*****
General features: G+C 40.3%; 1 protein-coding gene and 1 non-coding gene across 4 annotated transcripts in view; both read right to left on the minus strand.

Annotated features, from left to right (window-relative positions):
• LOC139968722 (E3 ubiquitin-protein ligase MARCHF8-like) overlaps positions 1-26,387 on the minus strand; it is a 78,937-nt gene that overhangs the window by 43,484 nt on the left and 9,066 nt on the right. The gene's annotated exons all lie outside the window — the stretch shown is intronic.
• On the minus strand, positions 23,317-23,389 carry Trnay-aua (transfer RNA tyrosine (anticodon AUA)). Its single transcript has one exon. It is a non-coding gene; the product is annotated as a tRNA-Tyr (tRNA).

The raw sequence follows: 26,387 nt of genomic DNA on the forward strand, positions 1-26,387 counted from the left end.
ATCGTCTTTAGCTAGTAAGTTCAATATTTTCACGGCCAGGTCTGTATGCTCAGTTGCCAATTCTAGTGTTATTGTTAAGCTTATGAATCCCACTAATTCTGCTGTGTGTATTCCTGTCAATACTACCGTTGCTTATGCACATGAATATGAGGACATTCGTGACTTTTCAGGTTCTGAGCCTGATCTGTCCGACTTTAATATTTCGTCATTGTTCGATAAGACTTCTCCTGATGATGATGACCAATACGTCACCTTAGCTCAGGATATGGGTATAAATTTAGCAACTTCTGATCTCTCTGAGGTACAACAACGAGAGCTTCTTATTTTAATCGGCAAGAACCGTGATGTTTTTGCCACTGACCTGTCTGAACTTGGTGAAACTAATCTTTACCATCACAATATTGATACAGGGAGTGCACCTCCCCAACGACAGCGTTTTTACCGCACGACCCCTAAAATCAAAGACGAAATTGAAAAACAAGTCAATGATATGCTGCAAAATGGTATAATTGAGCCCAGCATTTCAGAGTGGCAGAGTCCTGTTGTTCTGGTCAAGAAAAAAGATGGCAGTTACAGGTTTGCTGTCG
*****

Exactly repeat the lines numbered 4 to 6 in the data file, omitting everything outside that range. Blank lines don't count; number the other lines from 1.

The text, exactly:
• On the minus strand, positions 23,317-23,389 carry Trnay-aua (transfer RNA tyrosine (anticodon AUA)). Its single transcript has one exon. It is a non-coding gene; the product is annotated as a tRNA-Tyr (tRNA).

The raw sequence follows: 26,387 nt of genomic DNA on the forward strand, positions 1-26,387 counted from the left end.
ATCGTCTTTAGCTAGTAAGTTCAATATTTTCACGGCCAGGTCTGTATGCTCAGTTGCCAATTCTAGTGTTATTGTTAAGCTTATGAATCCCACTAATTCTGCTGTGTGTATTCCTGTCAATACTACCGTTGCTTATGCACATGAATATGAGGACATTCGTGACTTTTCAGGTTCTGAGCCTGATCTGTCCGACTTTAATATTTCGTCATTGTTCGATAAGACTTCTCCTGATGATGATGACCAATACGTCACCTTAGCTCAGGATATGGGTATAAATTTAGCAACTTCTGATCTCTCTGAGGTACAACAACGAGAGCTTCTTATTTTAATCGGCAAGAACCGTGATGTTTTTGCCACTGACCTGTCTGAACTTGGTGAAACTAATCTTTACCATCACAATATTGATACAGGGAGTGCACCTCCCCAACGACAGCGTTTTTACCGCACGACCCCTAAAATCAAAGACGAAATTGAAAAACAAGTCAATGATATGCTGCAAAATGGTATAATTGAGCCCAGCATTTCAGAGTGGCAGAGTCCTGTTGTTCTGGTCAAGAAAAAAGATGGCAGTTACAGGTTTGCTGTCG